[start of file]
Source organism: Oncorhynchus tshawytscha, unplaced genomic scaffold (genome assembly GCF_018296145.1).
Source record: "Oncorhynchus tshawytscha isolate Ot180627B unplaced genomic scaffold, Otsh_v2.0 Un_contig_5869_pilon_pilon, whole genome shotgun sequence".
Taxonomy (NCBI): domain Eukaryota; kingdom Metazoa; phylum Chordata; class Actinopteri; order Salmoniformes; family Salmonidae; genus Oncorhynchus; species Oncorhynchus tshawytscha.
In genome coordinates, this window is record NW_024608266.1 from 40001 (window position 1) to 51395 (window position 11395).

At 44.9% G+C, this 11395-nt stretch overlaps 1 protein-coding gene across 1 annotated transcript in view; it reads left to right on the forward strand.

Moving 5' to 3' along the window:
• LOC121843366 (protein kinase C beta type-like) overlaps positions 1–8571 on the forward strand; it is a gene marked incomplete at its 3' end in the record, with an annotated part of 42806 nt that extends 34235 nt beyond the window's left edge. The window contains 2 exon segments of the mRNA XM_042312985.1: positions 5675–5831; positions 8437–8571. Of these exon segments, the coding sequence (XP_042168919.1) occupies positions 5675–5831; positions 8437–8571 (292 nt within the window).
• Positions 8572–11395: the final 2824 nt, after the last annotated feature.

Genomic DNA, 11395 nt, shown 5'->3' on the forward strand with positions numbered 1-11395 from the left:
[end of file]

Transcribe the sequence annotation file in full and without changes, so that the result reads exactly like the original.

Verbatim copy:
Source organism: Oncorhynchus tshawytscha, unplaced genomic scaffold (genome assembly GCF_018296145.1).
Source record: "Oncorhynchus tshawytscha isolate Ot180627B unplaced genomic scaffold, Otsh_v2.0 Un_contig_5869_pilon_pilon, whole genome shotgun sequence".
Taxonomy (NCBI): domain Eukaryota; kingdom Metazoa; phylum Chordata; class Actinopteri; order Salmoniformes; family Salmonidae; genus Oncorhynchus; species Oncorhynchus tshawytscha.
In genome coordinates, this window is record NW_024608266.1 from 40001 (window position 1) to 51395 (window position 11395).

At 44.9% G+C, this 11395-nt stretch overlaps 1 protein-coding gene across 1 annotated transcript in view; it reads left to right on the forward strand.

Moving 5' to 3' along the window:
• LOC121843366 (protein kinase C beta type-like) overlaps positions 1–8571 on the forward strand; it is a gene marked incomplete at its 3' end in the record, with an annotated part of 42806 nt that extends 34235 nt beyond the window's left edge. The window contains 2 exon segments of the mRNA XM_042312985.1: positions 5675–5831; positions 8437–8571. Of these exon segments, the coding sequence (XP_042168919.1) occupies positions 5675–5831; positions 8437–8571 (292 nt within the window).
• Positions 8572–11395: the final 2824 nt, after the last annotated feature.

Genomic DNA, 11395 nt, shown 5'->3' on the forward strand with positions numbered 1-11395 from the left: